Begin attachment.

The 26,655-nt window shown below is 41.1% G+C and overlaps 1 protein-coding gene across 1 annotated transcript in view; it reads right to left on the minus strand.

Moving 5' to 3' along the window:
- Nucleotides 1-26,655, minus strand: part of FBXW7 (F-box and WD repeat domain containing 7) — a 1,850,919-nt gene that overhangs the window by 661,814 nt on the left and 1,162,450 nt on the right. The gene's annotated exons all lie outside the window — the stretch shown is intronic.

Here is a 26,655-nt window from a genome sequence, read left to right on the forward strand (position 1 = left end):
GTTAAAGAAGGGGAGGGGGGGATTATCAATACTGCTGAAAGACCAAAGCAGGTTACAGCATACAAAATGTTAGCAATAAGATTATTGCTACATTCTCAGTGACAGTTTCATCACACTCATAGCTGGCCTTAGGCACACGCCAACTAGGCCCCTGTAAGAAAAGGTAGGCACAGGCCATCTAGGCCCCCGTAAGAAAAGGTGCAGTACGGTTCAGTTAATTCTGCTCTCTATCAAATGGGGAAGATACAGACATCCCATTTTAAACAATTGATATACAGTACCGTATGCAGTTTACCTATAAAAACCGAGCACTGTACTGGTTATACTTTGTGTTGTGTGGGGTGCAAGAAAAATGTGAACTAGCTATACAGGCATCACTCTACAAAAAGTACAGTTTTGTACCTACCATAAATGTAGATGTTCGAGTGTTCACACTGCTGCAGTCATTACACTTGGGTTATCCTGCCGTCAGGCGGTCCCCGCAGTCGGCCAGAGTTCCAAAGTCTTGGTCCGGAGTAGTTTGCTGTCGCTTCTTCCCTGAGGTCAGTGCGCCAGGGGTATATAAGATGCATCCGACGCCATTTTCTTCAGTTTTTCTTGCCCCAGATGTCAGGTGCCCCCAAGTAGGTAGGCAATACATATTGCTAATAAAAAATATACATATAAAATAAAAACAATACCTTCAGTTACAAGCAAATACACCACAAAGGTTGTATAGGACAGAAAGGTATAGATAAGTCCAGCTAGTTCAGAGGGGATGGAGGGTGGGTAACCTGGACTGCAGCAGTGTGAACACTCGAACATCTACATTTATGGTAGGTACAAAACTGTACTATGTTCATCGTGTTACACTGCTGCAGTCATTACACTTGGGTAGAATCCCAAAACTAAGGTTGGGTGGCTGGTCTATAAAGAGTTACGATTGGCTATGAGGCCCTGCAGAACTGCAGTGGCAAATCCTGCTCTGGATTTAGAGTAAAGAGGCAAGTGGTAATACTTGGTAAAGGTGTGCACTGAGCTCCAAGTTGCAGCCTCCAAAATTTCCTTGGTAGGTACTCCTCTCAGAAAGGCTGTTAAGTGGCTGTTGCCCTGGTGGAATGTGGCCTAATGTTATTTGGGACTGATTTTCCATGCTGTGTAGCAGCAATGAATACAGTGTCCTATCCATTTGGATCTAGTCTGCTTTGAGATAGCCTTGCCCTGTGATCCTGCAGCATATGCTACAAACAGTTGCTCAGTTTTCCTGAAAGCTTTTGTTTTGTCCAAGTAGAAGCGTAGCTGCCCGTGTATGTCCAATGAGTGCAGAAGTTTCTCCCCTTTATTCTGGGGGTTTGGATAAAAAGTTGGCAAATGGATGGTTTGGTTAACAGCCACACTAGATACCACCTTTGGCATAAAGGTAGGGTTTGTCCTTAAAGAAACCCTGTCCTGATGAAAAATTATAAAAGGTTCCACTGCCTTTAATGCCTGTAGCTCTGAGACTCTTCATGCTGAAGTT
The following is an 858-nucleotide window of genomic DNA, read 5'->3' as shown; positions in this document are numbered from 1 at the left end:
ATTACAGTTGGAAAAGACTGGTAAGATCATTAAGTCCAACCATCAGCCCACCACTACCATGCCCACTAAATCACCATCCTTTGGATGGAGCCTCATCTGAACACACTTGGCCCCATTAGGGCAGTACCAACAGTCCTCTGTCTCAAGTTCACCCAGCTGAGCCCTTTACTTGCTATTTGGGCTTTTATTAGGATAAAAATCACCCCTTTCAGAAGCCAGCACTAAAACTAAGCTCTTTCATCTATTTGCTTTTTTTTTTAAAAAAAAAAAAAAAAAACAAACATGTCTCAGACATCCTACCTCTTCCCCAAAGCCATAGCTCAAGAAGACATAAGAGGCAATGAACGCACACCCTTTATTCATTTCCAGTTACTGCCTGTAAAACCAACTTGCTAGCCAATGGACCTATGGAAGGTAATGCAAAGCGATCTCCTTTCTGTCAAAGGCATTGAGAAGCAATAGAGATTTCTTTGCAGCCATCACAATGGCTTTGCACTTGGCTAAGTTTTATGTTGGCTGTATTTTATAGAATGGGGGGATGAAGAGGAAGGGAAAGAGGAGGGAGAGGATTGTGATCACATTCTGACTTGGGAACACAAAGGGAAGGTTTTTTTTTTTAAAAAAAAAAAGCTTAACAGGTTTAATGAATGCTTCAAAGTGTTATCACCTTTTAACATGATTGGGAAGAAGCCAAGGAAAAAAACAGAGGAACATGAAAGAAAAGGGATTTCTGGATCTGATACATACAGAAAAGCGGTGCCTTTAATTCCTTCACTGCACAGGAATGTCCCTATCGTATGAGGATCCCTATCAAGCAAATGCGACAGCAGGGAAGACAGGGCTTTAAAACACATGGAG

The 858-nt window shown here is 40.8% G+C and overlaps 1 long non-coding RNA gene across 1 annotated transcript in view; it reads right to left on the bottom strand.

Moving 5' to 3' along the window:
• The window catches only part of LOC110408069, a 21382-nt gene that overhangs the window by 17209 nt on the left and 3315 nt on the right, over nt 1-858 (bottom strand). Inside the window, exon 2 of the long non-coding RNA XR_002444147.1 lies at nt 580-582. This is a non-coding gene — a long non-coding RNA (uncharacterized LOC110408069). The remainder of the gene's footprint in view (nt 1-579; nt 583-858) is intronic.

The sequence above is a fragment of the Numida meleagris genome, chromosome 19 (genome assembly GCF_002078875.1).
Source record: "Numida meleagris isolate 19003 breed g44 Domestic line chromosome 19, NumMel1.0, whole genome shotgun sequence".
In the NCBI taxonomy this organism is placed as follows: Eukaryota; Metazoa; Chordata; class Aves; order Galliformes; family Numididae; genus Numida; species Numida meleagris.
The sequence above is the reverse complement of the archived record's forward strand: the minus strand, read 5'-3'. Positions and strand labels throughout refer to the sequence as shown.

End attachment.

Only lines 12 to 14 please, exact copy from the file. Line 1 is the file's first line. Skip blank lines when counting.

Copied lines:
Source record: "Numida meleagris isolate 19003 breed g44 Domestic line chromosome 19, NumMel1.0, whole genome shotgun sequence".
In the NCBI taxonomy this organism is placed as follows: Eukaryota; Metazoa; Chordata; class Aves; order Galliformes; family Numididae; genus Numida; species Numida meleagris.
The sequence above is the reverse complement of the archived record's forward strand: the minus strand, read 5'-3'. Positions and strand labels throughout refer to the sequence as shown.